A jury Wednesday found a 24-year-old Lincoln man not guilty of second-degree murder or manslaughter and a gun charge in the shooting death of another man in a central Lincoln apartment last September.
Lendell Harris, visibly emotional, interjected a "thank you," after District Judge Kevin McManaman asked the presiding juror if what the bailiff had just read was the jury's verdict.
Then, Harris wiped away tears before leaning into his attorney, Michael Fitzpatrick, hugging him as they sat at the counsel table.
Outside the courtroom afterward, Fitzpatrick said Harris and his family feel horrible for what happened to Alonzo Jones on Sept. 5 at the apartment Jones shared with Jennifer Nguyen near 44th and O streets.
Jones returned home from work unexpectedly that morning to find Harris and Nguyen in the bathroom getting ready to smoke marijuana, Harris' gun on the counter. Both said Jones burst in the door and led Harris, who had grabbed his gun to leave, into the living room, where Jones shoved him onto the couch and stood over him.
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Harris said that's when Jones reached for Harris' gun and Harris fired twice.
Harris called 911, then went to the Lancaster County Jail and turned himself in.
Jones, 28, was dead in less than a minute.
"It was a very unfortunate case. They were both dating the same woman and it was just a horrible situation," Fitzpatrick said.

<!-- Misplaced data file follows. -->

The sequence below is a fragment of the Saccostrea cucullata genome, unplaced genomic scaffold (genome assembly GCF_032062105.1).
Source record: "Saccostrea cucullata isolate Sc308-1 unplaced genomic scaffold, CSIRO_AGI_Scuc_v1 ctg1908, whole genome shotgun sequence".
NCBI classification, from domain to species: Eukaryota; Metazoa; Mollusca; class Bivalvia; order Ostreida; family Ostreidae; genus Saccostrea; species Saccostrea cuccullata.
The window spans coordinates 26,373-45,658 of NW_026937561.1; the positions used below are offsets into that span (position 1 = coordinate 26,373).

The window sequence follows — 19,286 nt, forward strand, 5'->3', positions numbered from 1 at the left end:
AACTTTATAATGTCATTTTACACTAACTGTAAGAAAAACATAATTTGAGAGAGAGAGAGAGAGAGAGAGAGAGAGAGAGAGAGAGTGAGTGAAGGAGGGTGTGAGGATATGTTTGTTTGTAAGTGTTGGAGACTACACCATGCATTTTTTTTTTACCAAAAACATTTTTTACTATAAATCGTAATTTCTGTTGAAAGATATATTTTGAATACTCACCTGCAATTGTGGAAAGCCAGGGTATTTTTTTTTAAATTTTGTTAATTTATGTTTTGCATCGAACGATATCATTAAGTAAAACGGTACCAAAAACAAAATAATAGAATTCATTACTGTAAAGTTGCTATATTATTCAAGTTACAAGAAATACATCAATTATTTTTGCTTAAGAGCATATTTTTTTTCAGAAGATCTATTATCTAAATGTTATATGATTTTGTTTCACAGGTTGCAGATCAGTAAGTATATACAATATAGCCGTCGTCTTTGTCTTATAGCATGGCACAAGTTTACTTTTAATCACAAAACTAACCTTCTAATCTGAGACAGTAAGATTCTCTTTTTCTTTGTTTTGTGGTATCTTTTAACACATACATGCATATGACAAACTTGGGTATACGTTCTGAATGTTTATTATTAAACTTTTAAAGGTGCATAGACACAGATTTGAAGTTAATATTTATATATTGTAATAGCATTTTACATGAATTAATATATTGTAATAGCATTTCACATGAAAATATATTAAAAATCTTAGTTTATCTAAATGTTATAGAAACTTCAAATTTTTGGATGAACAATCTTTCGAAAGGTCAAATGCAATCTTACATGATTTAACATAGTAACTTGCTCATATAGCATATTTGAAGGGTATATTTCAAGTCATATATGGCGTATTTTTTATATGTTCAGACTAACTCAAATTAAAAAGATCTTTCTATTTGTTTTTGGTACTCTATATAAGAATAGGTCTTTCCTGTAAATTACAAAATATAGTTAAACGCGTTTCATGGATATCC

But, he said, the only witness in the room, Nguyen, gave conflicting accounts on the stand. First, she said she could see Jones' hands on Harris' shoulders right up until the shots were fired. Then she said she couldn't see either of their hands and that Jones may have been reaching for Harris' gun when Harris fired, as Harris testified Tuesday.
"The police and investigators did a fantastic job," the attorney said. "But when the one person in the room testifies one way and then another, it makes it impossible for a jury to reconcile that."
He called it a tragic case but said the system worked.
"In the United States of America we're allowed to defend ourselves," Fitzpatrick said.
In closing arguments a day earlier, Deputy Lancaster County Attorney Julie Mruz said you can't bring a gun to a fistfight.
"And in this case it's not even a fistfight. It's pushing," she said.
Mruz said Jones had come home to find an armed man in his apartment, and it was reasonable to think he was just trying to disarm Harris.
"Objectively, it was not reasonable to shoot Mr. Jones, in his own home, while Mr. Jones is unarmed," she said. "Mr. Harris brought the gun and the lethal force on himself."
Fitzpatrick countered, saying that the state had done a wonderful job of proving that Jones was killed.
"What they haven't been able to prove is ... it wasn't a justifiable killing. It wasn't a justifiable homicide," he argued.
The jury of five women and seven men got the case just after 4:30 p.m. Tuesday and returned with its verdict at 10:30 a.m. Wednesday.
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